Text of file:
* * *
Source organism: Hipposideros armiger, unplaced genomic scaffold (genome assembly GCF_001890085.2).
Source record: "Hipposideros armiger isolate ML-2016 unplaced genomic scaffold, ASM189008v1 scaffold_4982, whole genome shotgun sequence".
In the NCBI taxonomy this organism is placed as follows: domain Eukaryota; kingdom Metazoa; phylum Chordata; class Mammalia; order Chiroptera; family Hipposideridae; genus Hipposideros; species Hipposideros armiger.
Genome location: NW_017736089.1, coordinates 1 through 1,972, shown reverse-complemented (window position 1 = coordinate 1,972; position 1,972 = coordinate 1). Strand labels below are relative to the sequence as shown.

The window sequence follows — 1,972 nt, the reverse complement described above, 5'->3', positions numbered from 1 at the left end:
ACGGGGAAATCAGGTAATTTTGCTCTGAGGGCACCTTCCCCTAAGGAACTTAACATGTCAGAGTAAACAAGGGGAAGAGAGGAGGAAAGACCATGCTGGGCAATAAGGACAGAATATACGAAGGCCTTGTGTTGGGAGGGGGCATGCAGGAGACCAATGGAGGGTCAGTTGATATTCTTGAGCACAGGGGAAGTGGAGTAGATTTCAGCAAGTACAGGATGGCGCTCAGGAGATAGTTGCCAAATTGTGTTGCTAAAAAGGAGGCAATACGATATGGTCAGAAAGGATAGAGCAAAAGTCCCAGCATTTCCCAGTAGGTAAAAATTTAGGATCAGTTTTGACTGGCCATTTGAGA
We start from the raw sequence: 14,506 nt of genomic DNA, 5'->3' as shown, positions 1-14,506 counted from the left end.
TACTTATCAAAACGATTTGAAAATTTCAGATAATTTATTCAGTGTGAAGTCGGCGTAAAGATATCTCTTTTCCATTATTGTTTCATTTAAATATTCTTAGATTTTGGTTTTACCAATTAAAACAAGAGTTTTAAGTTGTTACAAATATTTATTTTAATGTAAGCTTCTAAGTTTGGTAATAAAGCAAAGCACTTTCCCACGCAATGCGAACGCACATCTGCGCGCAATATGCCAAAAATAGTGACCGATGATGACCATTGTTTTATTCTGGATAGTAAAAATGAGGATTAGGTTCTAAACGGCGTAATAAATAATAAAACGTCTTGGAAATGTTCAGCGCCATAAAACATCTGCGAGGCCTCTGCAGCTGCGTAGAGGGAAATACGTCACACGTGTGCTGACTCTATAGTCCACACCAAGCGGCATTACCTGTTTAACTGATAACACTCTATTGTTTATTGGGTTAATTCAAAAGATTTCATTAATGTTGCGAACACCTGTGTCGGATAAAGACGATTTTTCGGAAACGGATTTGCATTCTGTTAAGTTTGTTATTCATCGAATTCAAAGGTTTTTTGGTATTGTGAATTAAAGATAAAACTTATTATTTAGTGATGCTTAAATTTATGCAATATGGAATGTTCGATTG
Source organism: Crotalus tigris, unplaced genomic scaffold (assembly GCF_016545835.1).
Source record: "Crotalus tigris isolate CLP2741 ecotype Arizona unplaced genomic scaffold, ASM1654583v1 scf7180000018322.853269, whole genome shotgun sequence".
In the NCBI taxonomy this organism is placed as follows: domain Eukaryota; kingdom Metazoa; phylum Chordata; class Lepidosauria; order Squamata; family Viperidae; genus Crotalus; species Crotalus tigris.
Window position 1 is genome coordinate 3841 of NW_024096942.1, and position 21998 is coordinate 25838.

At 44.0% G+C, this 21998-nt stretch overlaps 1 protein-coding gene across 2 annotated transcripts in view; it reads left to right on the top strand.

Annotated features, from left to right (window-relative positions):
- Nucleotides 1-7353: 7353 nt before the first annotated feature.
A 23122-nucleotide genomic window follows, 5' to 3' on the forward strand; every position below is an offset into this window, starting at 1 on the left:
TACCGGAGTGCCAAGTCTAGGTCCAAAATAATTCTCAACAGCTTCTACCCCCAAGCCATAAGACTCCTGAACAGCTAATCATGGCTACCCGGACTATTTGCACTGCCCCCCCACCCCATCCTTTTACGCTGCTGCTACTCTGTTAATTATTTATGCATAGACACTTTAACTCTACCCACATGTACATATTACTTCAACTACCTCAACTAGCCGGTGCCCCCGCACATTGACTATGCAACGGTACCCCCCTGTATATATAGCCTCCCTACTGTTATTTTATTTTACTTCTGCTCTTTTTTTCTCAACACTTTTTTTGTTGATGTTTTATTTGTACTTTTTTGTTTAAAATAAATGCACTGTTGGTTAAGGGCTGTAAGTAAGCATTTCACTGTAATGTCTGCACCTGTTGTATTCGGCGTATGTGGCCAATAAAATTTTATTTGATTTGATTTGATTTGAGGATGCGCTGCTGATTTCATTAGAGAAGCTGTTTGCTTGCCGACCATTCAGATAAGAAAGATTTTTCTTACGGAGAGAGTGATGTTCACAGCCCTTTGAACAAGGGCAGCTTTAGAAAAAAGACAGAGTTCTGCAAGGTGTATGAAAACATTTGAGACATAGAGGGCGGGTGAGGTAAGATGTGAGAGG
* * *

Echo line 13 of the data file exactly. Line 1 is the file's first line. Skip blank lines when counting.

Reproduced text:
At 44.0% G+C, this 21998-nt stretch overlaps 1 protein-coding gene across 2 annotated transcripts in view; it reads left to right on the top strand.